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Huge Tooth Reveals Prehistoric Moby Dick in Melbourne

Dr Erich Fitzgerald with the fossilised extinct sperm whale tooth.
Dr Erich Fitzgerald with the fossilised extinct sperm whale tooth.

Long walks on the beach will never be quite the same for local Melbourne man Murray Orr. The keen-eyed fossil enthusiast has collected the largest tooth ever found in Australia at Beaumaris Bay, a renowned fossil site in Melbourne’s south-east.

“After I found the tooth I just sat down and stared at it in disbelief. I knew this was an important find that needed to be shared with everyone,” recounts Mr Orr.

The tooth – of an extinct species of sperm whale closely related to Livyatan melvillei from Peru– is of international significance and represents the only example of its size and kind ever to be discovered in Australia. Indeed, the new discovery from Beaumaris is the first evidence of such a gigantic ‘killer sperm whale’ outside of the Americas.

At about 30 cm long and dating from the Pliocene epoch (approximately 5 million years ago), the tooth is larger than the teeth from a living sperm whale and even exceeds the dental dimensions of the mighty Tyrannosaurus rex. The Beaumaris tooth originated from an extinct sperm whale up to 18 metres long and weighing perhaps 40 tonnes (40,000 kgs).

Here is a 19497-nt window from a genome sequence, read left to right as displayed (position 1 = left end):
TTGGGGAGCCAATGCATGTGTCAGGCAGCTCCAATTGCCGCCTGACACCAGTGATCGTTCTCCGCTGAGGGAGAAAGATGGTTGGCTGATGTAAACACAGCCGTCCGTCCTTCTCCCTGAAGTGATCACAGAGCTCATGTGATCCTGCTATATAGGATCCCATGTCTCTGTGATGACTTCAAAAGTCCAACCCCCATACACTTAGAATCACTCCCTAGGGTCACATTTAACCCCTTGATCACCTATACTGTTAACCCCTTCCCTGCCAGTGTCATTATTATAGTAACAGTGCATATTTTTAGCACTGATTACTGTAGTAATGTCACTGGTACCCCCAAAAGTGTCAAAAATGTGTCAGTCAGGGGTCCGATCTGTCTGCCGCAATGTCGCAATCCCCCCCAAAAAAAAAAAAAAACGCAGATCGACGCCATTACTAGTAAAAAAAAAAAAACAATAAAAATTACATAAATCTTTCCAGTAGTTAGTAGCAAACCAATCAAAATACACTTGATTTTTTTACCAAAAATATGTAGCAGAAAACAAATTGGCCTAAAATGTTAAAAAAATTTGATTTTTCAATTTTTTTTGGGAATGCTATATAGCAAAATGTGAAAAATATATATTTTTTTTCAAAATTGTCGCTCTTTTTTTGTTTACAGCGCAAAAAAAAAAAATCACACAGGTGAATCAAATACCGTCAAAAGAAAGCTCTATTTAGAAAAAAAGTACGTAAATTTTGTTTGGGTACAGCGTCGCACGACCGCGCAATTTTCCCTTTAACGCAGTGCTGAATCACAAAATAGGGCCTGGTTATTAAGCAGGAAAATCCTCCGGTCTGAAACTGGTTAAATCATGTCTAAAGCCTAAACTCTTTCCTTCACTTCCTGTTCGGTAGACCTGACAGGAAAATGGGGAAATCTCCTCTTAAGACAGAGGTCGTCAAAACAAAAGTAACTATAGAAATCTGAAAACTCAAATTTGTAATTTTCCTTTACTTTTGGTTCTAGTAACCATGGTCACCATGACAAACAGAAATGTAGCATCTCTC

Recognising the significance of the discovery, Murray Orr contacted Dr Erich Fitzgerald, Senior Curator of Vertebrate Paleontology at Museum Victoria with an offer to donate the tooth to the Museum collection – an offer gratefully accepted by Dr Fitzgerald. “By donating his discovery to Museum Victoria, Murray has ensured that this unique fossil is available for scientific research and education both now and for generations to come. This is absolutely essential for documenting and preserving Australia’s fossil heritage.”

Unlike the living sperm whale, which lives off a diet of squid and fish, the extinct ‘killer sperm whales’ (including Livyatan and the Beaumaris fossil) probably preyed upon much larger animals such as other whales. This is suggested by the size and shape of their teeth, which in the Peruvian fossils of Livyatan are set in large jaw bones indicating powerful jaw-closing muscles.

As Dr Fitzgerald explains, these fossils provide an important perspective on today’s sperm whales. “If we only had today’s deep-diving, squid-sucking sperm whales to go on, we could not predict that just 5 million years ago there were giant predatory sperm whales with immense teeth that hunted other whales. Most sperm whales for the past 20 million years have been of the whale-killing kind. So, the fossil record reveals the living species to in fact be the exception to the rule, the oddball of the sperm whale family.”

The new discovery cements Beaumaris Bay as one of Australia’s premier fossil sites, explains Dr Fitzgerald:

“In all of the 34,000 km of Australia’s coastline, Beaumaris Bay is unique. Nowhere else on this continent produces the fossils being found at Beaumaris and provides such astonishing insights into the deep history of Australia’s marine megafauna. It is a national treasure.”